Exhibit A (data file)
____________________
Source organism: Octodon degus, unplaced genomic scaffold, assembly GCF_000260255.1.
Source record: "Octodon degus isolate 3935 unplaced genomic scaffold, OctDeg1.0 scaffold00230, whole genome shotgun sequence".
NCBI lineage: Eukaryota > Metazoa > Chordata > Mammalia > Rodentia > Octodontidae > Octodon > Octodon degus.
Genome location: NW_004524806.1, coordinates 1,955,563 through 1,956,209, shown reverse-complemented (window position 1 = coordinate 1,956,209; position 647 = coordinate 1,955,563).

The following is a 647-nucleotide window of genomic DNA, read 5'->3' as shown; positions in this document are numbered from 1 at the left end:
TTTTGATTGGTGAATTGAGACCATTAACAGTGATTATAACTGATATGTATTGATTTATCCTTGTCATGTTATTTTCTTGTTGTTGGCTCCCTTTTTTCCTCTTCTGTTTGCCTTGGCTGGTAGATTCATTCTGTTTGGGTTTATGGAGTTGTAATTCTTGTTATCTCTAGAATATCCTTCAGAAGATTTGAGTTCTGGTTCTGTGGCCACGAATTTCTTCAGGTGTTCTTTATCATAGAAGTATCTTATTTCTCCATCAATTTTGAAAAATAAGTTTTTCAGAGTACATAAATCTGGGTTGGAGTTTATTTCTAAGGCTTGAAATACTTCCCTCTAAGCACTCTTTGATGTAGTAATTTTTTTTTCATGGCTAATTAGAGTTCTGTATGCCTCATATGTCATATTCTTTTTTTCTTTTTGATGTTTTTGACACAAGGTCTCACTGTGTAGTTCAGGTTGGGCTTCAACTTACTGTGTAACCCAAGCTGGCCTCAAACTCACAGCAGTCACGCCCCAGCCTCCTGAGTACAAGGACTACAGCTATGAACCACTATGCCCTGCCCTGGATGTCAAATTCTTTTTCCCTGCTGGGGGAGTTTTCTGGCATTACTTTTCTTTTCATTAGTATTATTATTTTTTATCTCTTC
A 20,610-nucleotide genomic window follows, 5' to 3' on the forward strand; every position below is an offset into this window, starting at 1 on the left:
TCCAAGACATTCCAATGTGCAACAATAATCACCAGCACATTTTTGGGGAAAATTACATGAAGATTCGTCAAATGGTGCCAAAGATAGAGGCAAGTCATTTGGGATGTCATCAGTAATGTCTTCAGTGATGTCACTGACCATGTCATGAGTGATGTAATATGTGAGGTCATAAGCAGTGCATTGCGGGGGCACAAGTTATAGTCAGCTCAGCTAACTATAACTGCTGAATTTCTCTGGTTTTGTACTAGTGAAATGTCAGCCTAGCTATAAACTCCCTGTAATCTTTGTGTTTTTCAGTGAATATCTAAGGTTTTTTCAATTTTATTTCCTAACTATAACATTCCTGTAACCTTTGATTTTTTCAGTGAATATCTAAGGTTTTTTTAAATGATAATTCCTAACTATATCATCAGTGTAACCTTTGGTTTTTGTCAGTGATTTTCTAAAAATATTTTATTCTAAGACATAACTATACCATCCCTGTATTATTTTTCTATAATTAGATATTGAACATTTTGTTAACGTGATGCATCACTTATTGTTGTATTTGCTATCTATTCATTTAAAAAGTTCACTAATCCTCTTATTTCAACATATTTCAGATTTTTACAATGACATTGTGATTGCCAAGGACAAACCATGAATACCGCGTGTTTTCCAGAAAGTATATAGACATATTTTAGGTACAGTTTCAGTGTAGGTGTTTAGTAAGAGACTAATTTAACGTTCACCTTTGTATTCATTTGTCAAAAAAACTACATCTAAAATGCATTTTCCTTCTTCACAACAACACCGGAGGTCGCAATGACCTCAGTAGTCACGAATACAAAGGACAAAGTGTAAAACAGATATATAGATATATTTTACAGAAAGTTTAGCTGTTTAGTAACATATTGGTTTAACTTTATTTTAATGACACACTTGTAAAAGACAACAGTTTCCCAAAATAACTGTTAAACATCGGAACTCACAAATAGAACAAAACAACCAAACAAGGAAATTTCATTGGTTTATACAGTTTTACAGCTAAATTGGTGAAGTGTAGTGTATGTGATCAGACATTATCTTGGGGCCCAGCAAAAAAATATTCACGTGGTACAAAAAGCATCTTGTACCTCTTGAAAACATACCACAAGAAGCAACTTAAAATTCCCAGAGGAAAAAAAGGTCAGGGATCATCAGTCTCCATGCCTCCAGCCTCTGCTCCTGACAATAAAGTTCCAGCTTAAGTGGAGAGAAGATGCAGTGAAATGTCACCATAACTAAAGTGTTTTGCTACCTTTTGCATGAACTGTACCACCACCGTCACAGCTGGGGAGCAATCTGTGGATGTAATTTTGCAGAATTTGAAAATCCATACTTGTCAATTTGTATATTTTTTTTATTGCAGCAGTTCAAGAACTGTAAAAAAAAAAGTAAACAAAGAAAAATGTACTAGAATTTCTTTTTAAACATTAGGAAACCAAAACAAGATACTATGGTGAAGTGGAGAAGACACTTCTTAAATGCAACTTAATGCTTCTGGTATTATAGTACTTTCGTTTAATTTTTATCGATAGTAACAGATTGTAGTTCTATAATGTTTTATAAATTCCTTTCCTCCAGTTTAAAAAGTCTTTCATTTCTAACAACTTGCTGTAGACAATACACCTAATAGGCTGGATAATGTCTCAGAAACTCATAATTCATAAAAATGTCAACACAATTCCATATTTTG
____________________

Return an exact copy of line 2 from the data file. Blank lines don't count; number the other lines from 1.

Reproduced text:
Source record: "Octodon degus isolate 3935 unplaced genomic scaffold, OctDeg1.0 scaffold00230, whole genome shotgun sequence".